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June 12, 2004

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Before Jaws...Star Trek: The Doomsday Machine!

Remember this one?  How did they know the girl in Jaws had dandruff?

Answer: They found her head and shoulders on the beach.

Ah, the seventies.  But then, we thought dead baby jokes were the height of hysterics too.  We were young.  Truth is, though, I was too young to see Jaws in the theater when it first came out in 1975.  But, man, do I remember the night my sisters came home afterward.  I listened in youthful goggle-eyed horror as they described how Robert Shaw was eaten a bit at a time...on the deck of his own ship yet!  Years later, I finally got a chance to watch it for myself and, I'll tell you, as bad as Shaw's death was, it wasn't nearly as bad as I had imagined it.  Nothing could have been that bad!

You may be wondering why the heck I'm talking about a twenty-nine year old flick in this editorial that is supposed to be at least marginally about the Pulps.  Well, recently I happened across a website devoted to the film that gave the phrase "sea food" a whole other resonance and I thought to myself, "Jaws was basically a pulp film.  And, even if it wasn't, I don't have anything else to talk about.  Let the mortals yammer all they want, it's my webzine damnit!"

Anyway, this Jaws site had a section devoted to Jaws rip-offs -- films which, in one way or t'other, seemed to be inspired by the original.  Of course, there were the usual suspects: the sequels Jaws 2, Jaws 3D, Jaws 4: The Revenge.  And there were such obvious creature features as Jurassic Park, Deep Blue Sea and Lake Placid.  (Strangely, Anaconda was missed.  How could they miss Anaconda?  Are they insane?)  They even included Steven Spielberg and Richard Matheson's truck movie, Duel, even though it came out long before Jaws.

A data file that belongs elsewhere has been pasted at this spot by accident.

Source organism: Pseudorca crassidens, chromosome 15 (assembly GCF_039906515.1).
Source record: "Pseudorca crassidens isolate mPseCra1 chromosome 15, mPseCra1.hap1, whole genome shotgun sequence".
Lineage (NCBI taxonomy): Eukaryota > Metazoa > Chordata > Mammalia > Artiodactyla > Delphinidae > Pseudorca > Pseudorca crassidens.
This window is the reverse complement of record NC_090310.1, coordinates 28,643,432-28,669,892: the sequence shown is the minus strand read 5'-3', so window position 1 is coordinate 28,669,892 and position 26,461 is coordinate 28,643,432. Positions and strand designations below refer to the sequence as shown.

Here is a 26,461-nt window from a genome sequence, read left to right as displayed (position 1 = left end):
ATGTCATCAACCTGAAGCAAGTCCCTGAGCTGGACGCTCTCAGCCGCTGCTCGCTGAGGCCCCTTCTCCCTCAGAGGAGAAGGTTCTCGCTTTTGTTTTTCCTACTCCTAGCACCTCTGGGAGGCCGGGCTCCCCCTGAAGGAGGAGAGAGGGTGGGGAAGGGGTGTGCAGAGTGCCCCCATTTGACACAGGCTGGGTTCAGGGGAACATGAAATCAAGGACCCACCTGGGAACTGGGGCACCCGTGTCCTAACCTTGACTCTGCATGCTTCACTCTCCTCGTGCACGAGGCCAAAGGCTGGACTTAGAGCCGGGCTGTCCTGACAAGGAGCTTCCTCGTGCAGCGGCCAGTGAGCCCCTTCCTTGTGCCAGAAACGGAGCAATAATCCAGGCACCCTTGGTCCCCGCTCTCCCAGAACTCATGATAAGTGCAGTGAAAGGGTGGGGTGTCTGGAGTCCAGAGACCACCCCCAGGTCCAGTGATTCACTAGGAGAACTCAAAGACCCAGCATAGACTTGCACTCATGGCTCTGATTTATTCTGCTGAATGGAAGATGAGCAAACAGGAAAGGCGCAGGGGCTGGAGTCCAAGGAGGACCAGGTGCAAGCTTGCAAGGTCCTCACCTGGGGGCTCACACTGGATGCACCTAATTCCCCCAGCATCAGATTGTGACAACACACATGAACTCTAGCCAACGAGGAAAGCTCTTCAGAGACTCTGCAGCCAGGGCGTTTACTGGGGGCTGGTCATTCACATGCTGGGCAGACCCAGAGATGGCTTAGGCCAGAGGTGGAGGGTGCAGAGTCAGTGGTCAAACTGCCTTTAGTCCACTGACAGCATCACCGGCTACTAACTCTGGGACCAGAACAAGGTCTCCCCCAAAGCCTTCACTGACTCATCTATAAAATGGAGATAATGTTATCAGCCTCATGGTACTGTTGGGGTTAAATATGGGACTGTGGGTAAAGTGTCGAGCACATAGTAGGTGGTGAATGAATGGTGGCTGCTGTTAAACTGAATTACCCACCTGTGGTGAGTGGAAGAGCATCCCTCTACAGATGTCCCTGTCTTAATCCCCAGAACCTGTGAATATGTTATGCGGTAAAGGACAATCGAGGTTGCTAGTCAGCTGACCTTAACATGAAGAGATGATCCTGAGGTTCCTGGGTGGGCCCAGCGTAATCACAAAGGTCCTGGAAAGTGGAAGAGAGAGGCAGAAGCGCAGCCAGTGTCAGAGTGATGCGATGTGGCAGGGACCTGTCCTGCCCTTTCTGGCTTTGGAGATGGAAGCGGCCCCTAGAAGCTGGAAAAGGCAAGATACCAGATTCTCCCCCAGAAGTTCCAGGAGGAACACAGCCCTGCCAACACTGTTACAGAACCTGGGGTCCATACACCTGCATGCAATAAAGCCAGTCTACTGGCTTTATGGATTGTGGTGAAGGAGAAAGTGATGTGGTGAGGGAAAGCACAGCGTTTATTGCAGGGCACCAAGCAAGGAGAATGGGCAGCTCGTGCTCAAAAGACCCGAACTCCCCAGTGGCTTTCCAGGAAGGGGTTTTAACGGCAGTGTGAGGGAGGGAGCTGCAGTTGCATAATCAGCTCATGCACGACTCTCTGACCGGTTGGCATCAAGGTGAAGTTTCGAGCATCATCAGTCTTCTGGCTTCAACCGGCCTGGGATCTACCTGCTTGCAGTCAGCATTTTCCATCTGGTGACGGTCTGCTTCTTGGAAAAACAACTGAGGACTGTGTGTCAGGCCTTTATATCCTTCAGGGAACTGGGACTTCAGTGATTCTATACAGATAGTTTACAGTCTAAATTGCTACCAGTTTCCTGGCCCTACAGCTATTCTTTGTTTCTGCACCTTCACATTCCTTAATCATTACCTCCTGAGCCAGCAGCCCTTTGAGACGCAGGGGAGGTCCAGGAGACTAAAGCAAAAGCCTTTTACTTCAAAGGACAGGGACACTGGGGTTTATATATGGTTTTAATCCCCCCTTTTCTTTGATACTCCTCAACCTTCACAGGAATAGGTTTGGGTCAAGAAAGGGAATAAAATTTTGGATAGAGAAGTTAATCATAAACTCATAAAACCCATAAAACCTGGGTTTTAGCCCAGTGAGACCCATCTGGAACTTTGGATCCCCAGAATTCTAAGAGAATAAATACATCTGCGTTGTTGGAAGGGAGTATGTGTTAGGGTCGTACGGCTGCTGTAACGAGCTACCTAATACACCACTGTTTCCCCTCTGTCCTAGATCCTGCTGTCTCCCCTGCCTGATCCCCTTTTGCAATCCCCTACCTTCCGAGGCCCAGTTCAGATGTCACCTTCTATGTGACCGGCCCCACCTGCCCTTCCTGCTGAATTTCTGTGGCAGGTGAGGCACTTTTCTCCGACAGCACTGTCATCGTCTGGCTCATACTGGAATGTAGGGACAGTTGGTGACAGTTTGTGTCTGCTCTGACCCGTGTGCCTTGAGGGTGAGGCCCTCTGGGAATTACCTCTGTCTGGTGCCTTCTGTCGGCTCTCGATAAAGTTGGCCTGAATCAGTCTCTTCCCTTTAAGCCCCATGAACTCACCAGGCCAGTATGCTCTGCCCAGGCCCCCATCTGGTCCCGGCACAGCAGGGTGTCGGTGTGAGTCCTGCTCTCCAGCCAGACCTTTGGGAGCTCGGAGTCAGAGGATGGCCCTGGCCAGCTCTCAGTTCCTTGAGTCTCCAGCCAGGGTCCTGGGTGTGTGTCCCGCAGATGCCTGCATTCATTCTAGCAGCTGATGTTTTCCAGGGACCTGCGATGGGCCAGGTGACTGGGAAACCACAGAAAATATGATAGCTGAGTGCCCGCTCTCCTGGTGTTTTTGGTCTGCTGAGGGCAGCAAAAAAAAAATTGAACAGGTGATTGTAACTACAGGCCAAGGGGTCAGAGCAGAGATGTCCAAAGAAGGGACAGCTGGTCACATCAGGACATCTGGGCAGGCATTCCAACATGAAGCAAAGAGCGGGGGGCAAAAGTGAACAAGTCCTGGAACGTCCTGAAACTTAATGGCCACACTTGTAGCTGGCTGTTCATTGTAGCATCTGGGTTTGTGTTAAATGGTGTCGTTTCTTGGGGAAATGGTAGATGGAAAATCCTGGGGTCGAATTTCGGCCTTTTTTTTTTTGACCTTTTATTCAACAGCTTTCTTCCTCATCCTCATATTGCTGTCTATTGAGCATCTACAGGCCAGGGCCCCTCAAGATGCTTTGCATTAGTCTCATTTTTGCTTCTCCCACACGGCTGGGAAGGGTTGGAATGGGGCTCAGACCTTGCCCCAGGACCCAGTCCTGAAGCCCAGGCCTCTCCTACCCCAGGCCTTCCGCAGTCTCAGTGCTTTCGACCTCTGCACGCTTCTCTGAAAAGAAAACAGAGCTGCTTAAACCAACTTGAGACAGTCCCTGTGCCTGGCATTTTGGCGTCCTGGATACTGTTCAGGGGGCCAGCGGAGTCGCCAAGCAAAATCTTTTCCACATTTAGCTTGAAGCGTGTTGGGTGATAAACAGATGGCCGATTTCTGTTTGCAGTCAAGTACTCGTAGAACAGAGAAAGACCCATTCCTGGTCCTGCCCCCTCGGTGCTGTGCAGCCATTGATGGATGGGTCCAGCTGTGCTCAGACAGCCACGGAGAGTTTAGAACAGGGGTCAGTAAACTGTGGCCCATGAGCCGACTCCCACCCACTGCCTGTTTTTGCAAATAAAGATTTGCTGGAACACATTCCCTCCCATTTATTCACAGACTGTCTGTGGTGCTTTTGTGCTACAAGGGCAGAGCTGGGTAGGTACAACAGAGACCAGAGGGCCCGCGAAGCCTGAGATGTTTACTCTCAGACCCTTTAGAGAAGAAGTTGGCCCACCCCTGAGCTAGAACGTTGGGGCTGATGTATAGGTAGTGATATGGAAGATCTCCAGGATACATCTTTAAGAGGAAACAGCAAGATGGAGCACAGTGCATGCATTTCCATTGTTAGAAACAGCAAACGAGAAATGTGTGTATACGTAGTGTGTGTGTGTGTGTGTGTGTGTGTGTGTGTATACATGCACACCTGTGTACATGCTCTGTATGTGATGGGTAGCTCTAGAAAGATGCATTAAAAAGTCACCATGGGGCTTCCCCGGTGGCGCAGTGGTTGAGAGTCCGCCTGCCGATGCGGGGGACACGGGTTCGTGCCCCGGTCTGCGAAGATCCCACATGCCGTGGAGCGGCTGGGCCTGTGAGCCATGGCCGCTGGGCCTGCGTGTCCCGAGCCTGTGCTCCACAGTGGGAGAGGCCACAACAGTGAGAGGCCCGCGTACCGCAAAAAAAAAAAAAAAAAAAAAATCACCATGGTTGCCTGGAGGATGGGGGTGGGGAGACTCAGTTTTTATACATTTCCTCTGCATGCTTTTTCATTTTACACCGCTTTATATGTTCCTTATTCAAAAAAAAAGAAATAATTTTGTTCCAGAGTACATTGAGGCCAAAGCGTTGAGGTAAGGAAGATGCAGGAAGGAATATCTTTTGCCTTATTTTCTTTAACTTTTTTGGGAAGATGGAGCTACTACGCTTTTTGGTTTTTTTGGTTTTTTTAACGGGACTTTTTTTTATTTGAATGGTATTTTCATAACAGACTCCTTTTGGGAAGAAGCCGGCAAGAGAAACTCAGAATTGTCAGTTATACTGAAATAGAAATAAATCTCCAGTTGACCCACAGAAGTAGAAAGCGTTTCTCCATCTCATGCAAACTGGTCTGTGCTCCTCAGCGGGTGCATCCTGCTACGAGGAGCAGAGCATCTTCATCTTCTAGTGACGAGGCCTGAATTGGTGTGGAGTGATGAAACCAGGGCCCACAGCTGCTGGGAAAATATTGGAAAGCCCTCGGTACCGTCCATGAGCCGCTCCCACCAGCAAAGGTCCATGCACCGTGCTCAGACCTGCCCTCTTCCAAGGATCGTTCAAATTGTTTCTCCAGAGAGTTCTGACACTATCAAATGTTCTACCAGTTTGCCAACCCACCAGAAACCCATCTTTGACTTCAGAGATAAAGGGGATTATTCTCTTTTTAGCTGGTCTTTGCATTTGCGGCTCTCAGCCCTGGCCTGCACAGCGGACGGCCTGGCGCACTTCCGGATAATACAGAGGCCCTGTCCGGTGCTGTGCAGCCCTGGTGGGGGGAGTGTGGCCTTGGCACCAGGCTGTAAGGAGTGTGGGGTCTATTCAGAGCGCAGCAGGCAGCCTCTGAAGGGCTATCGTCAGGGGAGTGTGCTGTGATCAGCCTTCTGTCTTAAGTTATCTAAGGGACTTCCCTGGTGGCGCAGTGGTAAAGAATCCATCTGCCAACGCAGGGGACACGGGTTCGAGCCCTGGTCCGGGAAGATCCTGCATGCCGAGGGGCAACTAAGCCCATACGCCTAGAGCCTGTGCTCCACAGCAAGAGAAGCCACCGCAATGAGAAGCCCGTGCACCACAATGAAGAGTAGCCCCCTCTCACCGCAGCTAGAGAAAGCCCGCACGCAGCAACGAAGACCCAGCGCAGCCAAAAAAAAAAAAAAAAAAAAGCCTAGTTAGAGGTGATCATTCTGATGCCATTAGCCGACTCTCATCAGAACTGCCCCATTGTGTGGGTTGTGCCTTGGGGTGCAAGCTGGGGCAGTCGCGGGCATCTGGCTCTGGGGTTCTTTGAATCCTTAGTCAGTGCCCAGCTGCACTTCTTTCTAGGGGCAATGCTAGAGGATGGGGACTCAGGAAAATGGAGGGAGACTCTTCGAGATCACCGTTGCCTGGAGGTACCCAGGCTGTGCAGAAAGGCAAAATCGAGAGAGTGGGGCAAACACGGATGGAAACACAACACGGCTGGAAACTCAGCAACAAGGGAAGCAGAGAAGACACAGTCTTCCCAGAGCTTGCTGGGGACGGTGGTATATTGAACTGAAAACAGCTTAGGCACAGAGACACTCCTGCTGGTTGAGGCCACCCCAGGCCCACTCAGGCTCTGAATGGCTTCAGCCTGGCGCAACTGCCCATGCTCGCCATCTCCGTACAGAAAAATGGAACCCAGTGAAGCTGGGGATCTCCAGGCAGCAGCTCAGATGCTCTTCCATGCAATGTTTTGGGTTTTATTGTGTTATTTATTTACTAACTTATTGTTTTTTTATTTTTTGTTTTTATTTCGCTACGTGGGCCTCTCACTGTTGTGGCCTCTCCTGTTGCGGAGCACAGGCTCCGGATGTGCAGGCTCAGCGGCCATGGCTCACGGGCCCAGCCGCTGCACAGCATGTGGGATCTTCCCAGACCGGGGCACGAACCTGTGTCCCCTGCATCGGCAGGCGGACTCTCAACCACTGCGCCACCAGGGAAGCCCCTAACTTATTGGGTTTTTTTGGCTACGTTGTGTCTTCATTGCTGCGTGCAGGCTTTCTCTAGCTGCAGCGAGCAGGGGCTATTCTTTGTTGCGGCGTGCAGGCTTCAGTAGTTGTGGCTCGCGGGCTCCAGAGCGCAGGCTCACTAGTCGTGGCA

One film I think they should have included but didn't was a little seen time-waster called The Car, starring James Brolin, about a sleek black devil car which terrorizes a small American town but whose driver is never seen on account of the fact that The Car has black tinted windows.  I don't think The Car is very highly regarded by critics but it scared me shirtless (yes, that's right, shirt-less...this is a family friendly zine, you know) as a kid and, when I saw it again about ten years ago, lo if it didn't turn the trick again.  The filmmakers did a terrific job of treating The Car not as a machine with a driver but as a monster in its own right -- a sort of big, black shark on land...with tinted windows. 

One of the best scenes, which will forever stick with me, has one of the characters sitting in their living room talking on the phone.  While they are talking we notice, behind them, distant headlights seen through the window and we can just barely hear The Car's trademark Beeeee-bee-bee-beeeee!  The character doesn't notice and just goes on talking, blissfully unaware.  Slowly the headlights grow brighter and brighter.  Beeeee-bee-bee-beeeeee!  The character goes right on talking on the phone even as the headlights gradually fill the window, the engine roars and...crash!  The Car comes right through the window, through the living room and, presumably, out the other side, as smoothly as a hot knife through butter.  Scratch one character.